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Re: CHAT: Qipchaq as a lingua franca?

From:Danny Wier <dawiertx@...>
Date:Thursday, June 10, 2004, 22:35
From: "Joseph Fatula" <fatula3@...>

> This is sort of what I'm getting at above. The three Q's (Qazaq, Qârghâz, > and Qaraqalpaq*) are all basically dialects of the same West Turkic > continuum. In Stalin's day, there was an intentional Soviet effort to > define these as different groups, including intentionally using different > orthographies for the various dialects.
I think we have a continuum of dialects where the two extremes can't understand each other but both can understand one in the middle (Italian being a famous example). According to the Ethnologue, the three Q's and Nogai belong to the Aralo-Caspian branch of Western Turkic; the other two branches are Ponto-Caspian (which includes Karachay-Balkar, spoken in the North Caucasus) and Uralian (which includes Tatar and Bashkir, which are almost the same language from what I understand). Qipchaq could serve Aralo-Caspian Turks quite well. So de-Stalinization still continues today. Wonder how this might affect other languages in the former USSR, including Uralic and North Caucasian.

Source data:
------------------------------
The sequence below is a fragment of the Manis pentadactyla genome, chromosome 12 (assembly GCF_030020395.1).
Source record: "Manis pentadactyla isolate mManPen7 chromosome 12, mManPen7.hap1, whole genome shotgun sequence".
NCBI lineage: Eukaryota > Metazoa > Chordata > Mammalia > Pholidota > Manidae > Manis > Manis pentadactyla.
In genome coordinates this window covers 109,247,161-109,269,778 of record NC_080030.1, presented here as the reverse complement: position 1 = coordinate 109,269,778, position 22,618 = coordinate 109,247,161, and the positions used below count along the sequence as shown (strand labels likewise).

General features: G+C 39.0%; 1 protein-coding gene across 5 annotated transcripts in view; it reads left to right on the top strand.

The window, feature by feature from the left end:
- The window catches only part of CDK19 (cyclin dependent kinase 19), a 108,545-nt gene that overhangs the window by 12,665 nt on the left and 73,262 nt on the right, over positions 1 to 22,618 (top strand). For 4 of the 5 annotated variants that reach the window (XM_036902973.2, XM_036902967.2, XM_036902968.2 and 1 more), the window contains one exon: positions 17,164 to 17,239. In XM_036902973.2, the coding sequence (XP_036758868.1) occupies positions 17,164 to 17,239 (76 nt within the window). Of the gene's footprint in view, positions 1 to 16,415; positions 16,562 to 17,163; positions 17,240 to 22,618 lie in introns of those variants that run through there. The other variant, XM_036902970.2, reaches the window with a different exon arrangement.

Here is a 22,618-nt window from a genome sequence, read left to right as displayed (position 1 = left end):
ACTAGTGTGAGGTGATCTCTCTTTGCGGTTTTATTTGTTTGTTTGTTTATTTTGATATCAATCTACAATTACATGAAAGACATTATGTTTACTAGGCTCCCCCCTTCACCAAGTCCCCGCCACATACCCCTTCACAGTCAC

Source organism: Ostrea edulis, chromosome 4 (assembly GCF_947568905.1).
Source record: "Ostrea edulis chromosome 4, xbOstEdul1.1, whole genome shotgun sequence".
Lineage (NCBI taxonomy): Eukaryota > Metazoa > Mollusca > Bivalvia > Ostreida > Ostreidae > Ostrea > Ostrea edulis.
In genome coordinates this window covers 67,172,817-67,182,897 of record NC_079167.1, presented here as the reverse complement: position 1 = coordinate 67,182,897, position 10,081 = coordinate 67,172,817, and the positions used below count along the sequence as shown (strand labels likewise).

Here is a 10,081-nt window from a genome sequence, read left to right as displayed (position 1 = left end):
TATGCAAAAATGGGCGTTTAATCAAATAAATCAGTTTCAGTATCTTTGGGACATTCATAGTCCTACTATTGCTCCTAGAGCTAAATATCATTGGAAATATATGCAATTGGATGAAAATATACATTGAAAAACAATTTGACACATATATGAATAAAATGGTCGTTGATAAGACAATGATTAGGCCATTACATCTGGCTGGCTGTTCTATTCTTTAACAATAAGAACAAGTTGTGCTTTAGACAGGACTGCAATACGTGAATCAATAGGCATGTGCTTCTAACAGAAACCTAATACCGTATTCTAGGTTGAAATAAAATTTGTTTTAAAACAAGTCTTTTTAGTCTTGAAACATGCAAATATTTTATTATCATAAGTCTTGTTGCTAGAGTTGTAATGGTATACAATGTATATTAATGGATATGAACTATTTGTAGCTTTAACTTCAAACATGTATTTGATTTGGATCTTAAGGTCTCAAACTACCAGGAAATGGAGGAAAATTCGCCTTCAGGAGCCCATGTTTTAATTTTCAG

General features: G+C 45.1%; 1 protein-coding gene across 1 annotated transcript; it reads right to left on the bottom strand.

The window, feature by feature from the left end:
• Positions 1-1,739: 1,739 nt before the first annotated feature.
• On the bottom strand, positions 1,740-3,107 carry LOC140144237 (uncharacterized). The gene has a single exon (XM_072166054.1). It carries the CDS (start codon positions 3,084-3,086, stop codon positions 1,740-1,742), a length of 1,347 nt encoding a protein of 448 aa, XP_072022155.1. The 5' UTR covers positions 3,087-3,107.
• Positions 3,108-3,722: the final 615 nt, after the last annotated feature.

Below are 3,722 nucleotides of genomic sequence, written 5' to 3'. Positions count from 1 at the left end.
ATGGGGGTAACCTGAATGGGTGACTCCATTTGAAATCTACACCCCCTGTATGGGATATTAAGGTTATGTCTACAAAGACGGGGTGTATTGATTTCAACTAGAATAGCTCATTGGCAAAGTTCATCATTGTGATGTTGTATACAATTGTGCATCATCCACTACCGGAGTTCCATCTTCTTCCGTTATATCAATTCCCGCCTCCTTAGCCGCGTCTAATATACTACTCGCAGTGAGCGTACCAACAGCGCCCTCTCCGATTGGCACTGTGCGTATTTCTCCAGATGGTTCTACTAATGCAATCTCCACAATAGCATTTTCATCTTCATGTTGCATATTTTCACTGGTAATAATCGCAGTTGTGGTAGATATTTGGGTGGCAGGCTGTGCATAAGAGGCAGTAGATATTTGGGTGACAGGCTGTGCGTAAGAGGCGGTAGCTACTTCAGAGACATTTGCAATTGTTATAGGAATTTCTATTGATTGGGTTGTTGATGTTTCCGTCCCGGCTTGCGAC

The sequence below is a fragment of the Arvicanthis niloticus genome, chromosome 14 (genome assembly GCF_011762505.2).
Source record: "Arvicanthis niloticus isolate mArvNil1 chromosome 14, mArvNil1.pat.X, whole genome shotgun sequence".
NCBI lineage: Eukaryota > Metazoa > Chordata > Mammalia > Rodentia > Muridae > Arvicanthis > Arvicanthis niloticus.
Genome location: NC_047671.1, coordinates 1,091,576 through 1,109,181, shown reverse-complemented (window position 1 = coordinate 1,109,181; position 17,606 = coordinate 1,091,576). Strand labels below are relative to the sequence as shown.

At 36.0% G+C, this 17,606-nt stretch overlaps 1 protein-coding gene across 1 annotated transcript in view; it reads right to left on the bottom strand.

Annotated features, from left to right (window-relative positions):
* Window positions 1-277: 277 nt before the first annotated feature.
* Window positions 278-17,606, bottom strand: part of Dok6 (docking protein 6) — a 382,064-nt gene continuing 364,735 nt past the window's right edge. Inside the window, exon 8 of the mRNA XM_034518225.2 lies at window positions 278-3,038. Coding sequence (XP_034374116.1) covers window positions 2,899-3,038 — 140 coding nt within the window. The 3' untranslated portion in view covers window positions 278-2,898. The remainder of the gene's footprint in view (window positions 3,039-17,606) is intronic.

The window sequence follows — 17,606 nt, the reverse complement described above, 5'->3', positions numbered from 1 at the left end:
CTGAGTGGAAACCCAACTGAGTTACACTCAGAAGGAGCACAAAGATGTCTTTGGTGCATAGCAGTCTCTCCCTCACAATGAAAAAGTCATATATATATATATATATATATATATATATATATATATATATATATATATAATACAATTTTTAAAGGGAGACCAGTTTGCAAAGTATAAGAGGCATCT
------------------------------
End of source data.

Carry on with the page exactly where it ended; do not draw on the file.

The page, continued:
> This I certainly didn't hear anything about. Romanization seems to be the > nationalist position as far as writing systems are concerned. Most > nationalist effort in Kazakstan seems to be Kazak or Pan-Turkic, rather
> Pan-Islamic, so the former Arabic-based system isn't even an option being > suggested.
Central Asian Turkistan is highly secularized, probably even more than Turkey. Most who identify themselves as Muslims are only nominal in religious practice, and Islamic parties are banned in Uzbekistan. Turkmenistan is run by a dictator-cum-cultist in the style of Kim of North Korea, Saparmurat Niyazov, who has his own 'holy' book, Ruhnama ('spiritual book'). And the legacy of Atatürk still lives on both inside and outside of Turkey-Anatolia. Azerbaijan is Shi'a with a strong historical and cultural link to Iran, so it's different there. I still wonder why Latin. Arabic obviously is ill-suited to Turkic languages because of its poverty of vowels, and Cyrillic represents Soviet domination. Latin is what Ataturk chose, as he embraced a lot of Western ideas (the modern secular republican form of government especially), and Latin didn't take much modification to fit Turkish phonology... but Central Asia isn't the West. There might be a move away from Latin if American-Western hegemony continues to extend, or if there's an Islamic revival (both happen in my futuristic scenario). Or maybe not.
> If anyone wants to hear more about the ethnic/linguistic situation in > Kazakstan, let me know. I'm always glad to blabber on about stuff like > this.
Sure, I'm interested. I need to study the history of the Seljuks and Ottomans.